Ideas in Action: Aerospace Engineering Program Launching Students into Future High-paying Jobs

Monday, March 26, 2018 | Safal Partners

Key Takeaway: Career and technical education in high-paying, high-demand fields may inspire high school students to pursue jobs in these fields later as well as further study in higher education.

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Georgetown High School

Enrollment: 1,926 students
English Learners: 3.3%
Disadvantaged: 24.7%
Students with Disabilities: 7.5%
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East View High School

Enrollment: 1,550 students
English Learners: 7.9%
Disadvantaged: 49.4%
Students with Disabilities: 8.8%
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“We had this crazy idea to build an airplane with a class of high school students.”

That idea isn’t so crazy these days, explains aerospace engineering teacher Dan Weyant of Georgetown Independent School District (ISD) in central Texas. Weyant points to recent SpaceX missions and the expected doubling of commercial air travel over the next two decades as evidence of this class’ relevance to the modern Aerospace industry.

The U.S. Bureau of Labor Statistics reports that aerospace engineering jobs are expected to grow six percent through 2026, as more countries refocus on space exploration and on redesigning aircrafts for better fuel efficiency and less noise pollution.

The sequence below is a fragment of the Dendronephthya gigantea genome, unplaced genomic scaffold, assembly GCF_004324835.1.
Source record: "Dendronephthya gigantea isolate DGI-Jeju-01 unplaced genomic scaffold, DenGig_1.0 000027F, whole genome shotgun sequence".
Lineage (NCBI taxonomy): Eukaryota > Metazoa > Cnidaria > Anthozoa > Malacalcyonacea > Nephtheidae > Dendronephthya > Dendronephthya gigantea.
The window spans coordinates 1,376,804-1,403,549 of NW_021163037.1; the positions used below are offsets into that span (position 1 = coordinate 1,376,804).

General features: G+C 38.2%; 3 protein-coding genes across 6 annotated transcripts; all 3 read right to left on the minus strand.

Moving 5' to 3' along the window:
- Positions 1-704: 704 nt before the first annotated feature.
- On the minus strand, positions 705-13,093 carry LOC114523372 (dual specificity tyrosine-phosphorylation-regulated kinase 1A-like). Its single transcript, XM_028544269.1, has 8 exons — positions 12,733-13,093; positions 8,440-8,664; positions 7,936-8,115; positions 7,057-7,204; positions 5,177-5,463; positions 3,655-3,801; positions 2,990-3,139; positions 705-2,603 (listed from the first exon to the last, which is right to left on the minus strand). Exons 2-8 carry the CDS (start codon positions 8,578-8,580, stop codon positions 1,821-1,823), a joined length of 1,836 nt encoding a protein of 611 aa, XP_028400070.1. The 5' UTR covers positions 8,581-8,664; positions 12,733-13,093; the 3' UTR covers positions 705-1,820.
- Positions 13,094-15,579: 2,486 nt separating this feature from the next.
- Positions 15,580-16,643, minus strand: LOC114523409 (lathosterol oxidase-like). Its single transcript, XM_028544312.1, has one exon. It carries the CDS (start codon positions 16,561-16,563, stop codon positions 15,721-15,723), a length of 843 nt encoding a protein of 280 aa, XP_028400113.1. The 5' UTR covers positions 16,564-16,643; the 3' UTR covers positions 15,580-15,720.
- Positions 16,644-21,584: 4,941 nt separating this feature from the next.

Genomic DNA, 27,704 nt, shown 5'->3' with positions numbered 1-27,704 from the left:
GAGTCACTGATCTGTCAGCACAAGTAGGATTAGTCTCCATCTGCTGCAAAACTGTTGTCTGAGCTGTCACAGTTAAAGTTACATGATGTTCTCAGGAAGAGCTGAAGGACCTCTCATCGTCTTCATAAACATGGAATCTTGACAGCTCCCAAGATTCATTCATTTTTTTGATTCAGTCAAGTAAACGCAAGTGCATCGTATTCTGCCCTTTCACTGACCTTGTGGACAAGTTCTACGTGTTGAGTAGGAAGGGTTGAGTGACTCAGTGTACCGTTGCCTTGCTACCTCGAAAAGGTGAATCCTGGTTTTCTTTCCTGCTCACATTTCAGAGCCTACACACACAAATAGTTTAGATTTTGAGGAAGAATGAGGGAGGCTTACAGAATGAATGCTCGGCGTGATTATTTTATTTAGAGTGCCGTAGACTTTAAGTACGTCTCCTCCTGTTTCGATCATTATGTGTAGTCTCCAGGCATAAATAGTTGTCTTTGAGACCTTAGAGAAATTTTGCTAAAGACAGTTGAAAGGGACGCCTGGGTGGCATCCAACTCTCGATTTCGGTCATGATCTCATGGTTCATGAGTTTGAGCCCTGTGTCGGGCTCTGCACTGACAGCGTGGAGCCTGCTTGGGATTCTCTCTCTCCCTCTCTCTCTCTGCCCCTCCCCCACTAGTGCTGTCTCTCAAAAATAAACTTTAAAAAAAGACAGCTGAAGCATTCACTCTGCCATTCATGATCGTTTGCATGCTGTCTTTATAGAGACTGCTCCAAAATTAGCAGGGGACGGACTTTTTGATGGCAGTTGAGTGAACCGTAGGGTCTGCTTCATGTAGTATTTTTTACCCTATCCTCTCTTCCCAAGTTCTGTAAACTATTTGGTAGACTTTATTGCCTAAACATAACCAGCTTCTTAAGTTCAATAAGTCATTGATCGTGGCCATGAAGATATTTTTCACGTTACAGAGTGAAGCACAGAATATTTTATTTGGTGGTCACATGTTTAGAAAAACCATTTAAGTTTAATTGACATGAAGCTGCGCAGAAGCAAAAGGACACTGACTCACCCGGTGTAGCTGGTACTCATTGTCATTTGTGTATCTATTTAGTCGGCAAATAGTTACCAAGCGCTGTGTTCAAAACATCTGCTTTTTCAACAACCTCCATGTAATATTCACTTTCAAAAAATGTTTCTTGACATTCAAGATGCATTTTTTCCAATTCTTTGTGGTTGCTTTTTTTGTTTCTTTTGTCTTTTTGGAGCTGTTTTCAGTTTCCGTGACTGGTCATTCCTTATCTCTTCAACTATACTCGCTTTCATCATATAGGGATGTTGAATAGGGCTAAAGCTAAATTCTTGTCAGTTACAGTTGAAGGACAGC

The aerospace engineering program at Georgetown ISD was launched in 2016 and involves 24 students from both East View High School and Georgetown High School. The students built their first plane in the program’s first year, and the class is expected to build another this year.

The two-seat metal RV-12 airplanes the students build are funded and owned by Tango Flight, a nonprofit Weyant founded to help raise money for the program. The program costs about $80,000 per year to manage. Tango Flight partnered with Georgetown ISD and Project Lead The Way to get the program off the ground, with some initial funding from the City of Georgetown. Local aviation businesses at the Georgetown Municipal Airport have also supplied hangar space, sponsorships, and even mentorship.

The students take aerospace engineering classes every other day for two periods. This kind of hands-on, immersive experience may improve student outcomes in the future, according to the Thomas B. Fordham Institute. Students with greater exposure to career and technical education in high school are more likely to graduate from high school, enroll in a two-year college, be employed, and earn higher wages, according to a 2016 report. Students who take more career and technical education courses are also just as likely to pursue a four-year degree as their peers.

Weyant said he believes it’s better to have a student take his class and decide in high school that engineering is not for him or her than to drop out of a college program.

“They know what they’re getting into,” he stated.

To read more about this program, visit Tango Flight’s website. To learn more about Georgetown ISD, visit their website.

Photo credit: Carlie Porterfield/Community Impact Newspaper